people singing on a church stage

In my living room in April 2010, I shook the hand of a humble and rather shy man named Zenzo from Malawi, Africa. Accompanied by Anthony Petrucci, a prayer leader in Boston, I had been told that Zenzo possessed an amazing vision for revival in Boston. Over the past three years through his ministry, Boston Night of Worship (, Zenzo had held small worship revivals on the campus of Massachusetts Institute of Technology.

I was intrigued because I had been actively trying to follow the model laid out by professor J.P. Moreland. In my classes with him, he emphasized that the church needs a revival of both the heart and the mind. In my courses at Biola and through the books I was exposed to, like Moreland’s Love Your God with All Your Mind, I found that to experience God’s fullness, one must engage both the heart and the mind. My meeting with Zenzo seemed to help lend me that opportunity.

After prayer, Zenzo shared with us the roots of the Boston Night of Worship. Interestingly, he told me about how he was thankful for Europeans and Americans coming to Africa to preach the Good News of Jesus. He told me of how they came to risk their lives and often lost their lives to help a people bedeviled by witchcraft and hopelessly clinging to paganism. He was here because God told him that he was in Boston to repay America for its sacrifices in bringing the gospel to Africa.

Zenzo was here because America was losing its spiritual heritage and turning its back to the Living God who had brought so many blessings to our great country. He was here to present his vision to bring forth the gospel through a revival and worship meeting. The meeting’s goal was to call desperately upon the Lord to declare that Jesus is Lord over Boston and have him move over the city through unity in the body of Christ. He would do this by cutting through different races, cultures, social lines and denominations.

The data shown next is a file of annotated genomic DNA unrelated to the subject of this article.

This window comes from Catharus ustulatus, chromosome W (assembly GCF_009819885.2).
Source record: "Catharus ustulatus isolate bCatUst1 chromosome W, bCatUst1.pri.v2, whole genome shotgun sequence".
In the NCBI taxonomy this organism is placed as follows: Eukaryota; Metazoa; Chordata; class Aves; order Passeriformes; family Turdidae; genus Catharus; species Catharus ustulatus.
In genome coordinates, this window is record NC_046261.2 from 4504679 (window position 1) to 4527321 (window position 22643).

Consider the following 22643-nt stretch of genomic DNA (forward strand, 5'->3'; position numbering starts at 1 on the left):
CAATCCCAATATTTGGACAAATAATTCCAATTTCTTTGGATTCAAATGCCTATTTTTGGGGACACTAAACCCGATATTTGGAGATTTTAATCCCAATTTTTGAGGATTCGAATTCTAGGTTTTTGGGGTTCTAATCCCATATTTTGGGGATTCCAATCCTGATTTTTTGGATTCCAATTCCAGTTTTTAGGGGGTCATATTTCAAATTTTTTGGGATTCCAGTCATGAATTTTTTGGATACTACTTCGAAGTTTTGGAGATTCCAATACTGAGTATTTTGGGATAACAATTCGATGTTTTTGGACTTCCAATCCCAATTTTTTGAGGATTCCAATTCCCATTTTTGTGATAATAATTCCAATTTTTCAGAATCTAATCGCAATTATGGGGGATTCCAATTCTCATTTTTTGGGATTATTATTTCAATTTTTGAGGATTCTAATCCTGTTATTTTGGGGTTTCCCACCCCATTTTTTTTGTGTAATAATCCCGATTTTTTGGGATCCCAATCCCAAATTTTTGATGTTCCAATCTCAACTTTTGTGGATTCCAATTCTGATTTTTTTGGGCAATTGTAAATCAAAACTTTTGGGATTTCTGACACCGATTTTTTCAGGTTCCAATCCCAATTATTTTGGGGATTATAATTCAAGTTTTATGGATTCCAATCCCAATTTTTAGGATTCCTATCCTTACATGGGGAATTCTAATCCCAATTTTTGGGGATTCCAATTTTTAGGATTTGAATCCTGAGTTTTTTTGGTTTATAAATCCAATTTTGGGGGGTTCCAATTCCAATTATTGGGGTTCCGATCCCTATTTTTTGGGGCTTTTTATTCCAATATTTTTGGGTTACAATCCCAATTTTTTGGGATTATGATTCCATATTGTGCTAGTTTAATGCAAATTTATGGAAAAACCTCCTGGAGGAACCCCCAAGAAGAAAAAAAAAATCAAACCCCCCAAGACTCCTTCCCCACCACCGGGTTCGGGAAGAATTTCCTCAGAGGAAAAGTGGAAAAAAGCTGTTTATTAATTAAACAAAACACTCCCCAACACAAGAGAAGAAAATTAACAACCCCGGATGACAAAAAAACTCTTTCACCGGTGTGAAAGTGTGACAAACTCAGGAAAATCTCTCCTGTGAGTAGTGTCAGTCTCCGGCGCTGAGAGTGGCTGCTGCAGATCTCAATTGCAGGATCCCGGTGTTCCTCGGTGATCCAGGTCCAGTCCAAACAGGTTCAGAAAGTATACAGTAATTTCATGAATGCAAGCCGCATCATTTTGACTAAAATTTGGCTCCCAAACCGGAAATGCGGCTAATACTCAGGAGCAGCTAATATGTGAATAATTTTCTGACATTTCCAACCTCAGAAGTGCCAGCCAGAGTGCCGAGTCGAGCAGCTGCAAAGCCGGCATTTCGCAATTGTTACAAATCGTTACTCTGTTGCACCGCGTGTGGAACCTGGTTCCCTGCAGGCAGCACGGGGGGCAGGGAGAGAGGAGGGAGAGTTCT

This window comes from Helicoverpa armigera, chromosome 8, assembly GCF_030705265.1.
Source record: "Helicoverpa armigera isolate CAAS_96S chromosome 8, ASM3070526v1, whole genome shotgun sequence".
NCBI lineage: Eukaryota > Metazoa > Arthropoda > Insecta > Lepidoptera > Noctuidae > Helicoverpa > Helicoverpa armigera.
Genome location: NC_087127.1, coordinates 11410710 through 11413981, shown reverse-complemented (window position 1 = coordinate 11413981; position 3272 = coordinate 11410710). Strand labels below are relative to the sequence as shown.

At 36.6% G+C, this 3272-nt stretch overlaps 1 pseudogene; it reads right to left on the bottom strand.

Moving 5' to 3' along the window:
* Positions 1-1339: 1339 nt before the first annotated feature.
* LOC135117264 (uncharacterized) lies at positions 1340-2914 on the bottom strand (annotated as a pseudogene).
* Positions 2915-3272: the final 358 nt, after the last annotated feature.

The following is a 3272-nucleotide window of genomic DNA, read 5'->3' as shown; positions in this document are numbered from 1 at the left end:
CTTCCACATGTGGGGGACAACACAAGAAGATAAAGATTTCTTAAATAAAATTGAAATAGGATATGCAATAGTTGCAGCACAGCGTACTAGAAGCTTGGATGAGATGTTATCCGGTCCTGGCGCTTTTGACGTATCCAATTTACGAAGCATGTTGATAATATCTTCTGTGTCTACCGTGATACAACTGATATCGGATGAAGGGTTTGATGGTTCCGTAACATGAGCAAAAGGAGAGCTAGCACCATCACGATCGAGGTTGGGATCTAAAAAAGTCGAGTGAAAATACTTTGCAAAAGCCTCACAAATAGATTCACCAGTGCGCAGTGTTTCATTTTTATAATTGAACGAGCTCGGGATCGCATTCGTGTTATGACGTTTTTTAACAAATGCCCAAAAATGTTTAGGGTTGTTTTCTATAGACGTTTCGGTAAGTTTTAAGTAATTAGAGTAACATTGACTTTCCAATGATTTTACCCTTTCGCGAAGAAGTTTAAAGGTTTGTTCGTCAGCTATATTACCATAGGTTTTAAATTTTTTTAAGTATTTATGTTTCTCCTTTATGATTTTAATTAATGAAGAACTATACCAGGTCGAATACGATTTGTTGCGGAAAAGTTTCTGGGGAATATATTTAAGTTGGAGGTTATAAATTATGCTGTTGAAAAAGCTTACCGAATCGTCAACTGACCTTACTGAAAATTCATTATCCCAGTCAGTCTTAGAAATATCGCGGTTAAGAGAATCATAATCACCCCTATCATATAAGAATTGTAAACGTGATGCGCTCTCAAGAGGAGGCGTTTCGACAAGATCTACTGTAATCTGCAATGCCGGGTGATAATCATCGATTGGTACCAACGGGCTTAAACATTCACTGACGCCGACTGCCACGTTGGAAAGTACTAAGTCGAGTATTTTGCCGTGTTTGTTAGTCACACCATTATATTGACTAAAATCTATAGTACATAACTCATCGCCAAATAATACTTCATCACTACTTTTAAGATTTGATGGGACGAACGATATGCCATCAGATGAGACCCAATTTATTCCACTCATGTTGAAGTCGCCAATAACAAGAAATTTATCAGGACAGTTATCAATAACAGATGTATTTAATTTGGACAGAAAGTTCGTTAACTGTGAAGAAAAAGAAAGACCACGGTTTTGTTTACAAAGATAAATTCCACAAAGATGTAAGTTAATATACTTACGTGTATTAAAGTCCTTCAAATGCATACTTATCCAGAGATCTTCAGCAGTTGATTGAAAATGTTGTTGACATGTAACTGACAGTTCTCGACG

As he exclaimed his vision, power seemed to descend upon him and his words seemed to flow like a charging river. He looked at me and invited me to be part of this vision. His goal was to fill a concert hall of about 2,500 people. Immediately, I was compelled to tell him that we could do much better. 

Over the next five months, we worked to build our team to spread that word of unity and praise around the city of Boston. On Oct. 29 at 7 p.m., we were waiting with anticipation to see if Boston would respond to the call. I found myself questioning, how could this happen in Boston?  Boston has become the proverbial “rocky soil” for the gospel. As I looked around though, the stadium began filling with worshippers. 

Over the past five months, I had learned that Zenzo was passionate about Jesus. I also found that his feet were planted solidly in the gospel. He did not just want to play a revival concert. He wanted to use the gathering as a worship service where we desperately asked the Lord Jesus for forgiveness, then declare him to be Lord. Unlike some modern worship music, where the singers rejoice about their being saved, Zenzo’s music reads more like a psalm declaring the glory of God.

The night did not disappoint, as more than 6,000 people jammed into the stadium and were moved by an amazing experience. Interestingly, we had partnered with Paul Baloche and Integrity Music. They played for about 30 minutes. Their music was wonderful but was very different. When Zenzo was playing, it felt more like a revival concert where the whole of the audience was part of the worship service. When the Integrity performers were on stage, it seemed to change gears to a traditional worship concert.

Amazingly, after the Integrity set was done, Paul Baloche stayed on stage and became just another member of the worship choir. After the concert, he stated that this was one of the most amazing nights in his life. At the climax of the concert, an evangelist gave a bold and compassionate call to all those who would like to give their hearts and minds to Jesus.

Over 300 people gave Jesus their hearts that night. Our prayer is that they give their minds as well.

Daniel McCarthy (M.A. ’07) is founder and CEO of Taggle, a site where Christians can connect and discuss various philosophical and religious topics. He also serves as president of the Boston chapter of Reasons to Believe.